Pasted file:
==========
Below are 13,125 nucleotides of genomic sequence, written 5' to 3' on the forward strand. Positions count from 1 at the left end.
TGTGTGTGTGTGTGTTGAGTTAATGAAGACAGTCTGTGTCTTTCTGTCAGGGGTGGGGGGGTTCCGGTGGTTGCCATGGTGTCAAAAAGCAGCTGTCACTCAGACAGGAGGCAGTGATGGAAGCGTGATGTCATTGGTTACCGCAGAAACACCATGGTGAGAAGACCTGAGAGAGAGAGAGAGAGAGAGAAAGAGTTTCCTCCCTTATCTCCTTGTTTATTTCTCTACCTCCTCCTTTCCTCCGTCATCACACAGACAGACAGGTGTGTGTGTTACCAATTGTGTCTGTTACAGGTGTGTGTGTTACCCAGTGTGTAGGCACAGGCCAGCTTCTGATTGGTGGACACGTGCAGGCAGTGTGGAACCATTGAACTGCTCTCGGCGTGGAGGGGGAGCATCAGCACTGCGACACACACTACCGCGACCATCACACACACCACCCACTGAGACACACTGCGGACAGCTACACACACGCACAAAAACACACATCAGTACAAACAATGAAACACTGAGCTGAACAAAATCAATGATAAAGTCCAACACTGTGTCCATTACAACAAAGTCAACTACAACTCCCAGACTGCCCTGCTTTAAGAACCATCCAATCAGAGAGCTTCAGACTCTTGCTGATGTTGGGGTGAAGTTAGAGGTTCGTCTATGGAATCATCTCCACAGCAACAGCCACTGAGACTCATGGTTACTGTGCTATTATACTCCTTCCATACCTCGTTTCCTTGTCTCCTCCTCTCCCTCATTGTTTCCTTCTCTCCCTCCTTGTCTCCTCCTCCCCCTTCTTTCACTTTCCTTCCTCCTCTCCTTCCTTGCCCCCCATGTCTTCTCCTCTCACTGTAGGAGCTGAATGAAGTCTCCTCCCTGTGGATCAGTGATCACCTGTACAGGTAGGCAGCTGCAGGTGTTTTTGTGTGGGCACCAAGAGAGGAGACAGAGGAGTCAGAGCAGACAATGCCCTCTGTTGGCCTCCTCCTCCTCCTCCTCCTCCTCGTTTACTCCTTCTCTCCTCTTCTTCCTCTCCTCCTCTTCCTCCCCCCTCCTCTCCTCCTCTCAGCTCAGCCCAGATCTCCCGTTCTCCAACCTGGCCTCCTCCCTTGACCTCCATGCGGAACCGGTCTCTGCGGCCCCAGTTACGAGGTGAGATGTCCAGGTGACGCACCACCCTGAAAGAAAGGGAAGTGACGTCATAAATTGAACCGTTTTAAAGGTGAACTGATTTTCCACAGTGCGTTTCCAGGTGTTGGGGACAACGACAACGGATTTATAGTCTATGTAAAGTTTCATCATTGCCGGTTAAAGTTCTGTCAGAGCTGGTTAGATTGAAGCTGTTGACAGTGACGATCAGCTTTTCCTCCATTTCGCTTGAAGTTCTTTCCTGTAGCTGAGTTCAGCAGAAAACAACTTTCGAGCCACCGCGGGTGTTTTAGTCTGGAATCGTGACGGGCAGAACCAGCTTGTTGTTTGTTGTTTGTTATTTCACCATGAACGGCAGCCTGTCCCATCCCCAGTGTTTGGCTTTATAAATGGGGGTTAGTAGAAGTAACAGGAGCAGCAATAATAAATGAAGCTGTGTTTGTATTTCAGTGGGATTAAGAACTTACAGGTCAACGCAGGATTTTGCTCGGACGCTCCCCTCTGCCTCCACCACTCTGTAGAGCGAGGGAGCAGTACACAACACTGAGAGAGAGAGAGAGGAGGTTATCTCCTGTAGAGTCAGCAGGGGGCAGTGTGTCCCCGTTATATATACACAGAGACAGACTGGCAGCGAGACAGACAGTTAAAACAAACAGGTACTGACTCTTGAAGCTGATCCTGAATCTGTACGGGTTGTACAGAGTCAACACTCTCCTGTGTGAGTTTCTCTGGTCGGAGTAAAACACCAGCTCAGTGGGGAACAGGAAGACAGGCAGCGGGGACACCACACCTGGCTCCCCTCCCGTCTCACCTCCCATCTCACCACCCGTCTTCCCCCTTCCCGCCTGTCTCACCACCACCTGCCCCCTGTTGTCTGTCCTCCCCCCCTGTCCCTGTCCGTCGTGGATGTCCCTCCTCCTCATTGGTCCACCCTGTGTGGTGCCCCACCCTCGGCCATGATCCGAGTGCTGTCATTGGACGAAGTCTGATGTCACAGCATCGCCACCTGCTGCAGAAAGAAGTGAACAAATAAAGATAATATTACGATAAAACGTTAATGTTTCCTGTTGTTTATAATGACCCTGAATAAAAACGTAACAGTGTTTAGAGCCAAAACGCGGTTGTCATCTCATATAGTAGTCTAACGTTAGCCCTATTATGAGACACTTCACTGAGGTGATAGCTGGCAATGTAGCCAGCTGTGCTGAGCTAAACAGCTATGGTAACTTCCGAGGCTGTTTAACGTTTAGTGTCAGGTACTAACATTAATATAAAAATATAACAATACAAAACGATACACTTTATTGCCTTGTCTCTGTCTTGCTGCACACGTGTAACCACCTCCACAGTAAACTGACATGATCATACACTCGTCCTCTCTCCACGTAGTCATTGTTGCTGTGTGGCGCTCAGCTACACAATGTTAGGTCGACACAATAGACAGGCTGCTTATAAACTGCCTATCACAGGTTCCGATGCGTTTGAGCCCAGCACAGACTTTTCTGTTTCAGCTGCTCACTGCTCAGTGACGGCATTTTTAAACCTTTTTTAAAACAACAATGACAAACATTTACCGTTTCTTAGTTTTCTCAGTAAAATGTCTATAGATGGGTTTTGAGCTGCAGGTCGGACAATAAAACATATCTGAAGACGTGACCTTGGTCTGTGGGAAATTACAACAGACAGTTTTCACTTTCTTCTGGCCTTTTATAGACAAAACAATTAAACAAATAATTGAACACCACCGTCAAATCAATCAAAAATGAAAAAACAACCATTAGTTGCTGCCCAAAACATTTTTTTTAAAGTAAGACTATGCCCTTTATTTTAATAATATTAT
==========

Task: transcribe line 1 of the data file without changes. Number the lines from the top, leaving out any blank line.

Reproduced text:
Below are 13,125 nucleotides of genomic sequence, written 5' to 3' on the forward strand. Positions count from 1 at the left end.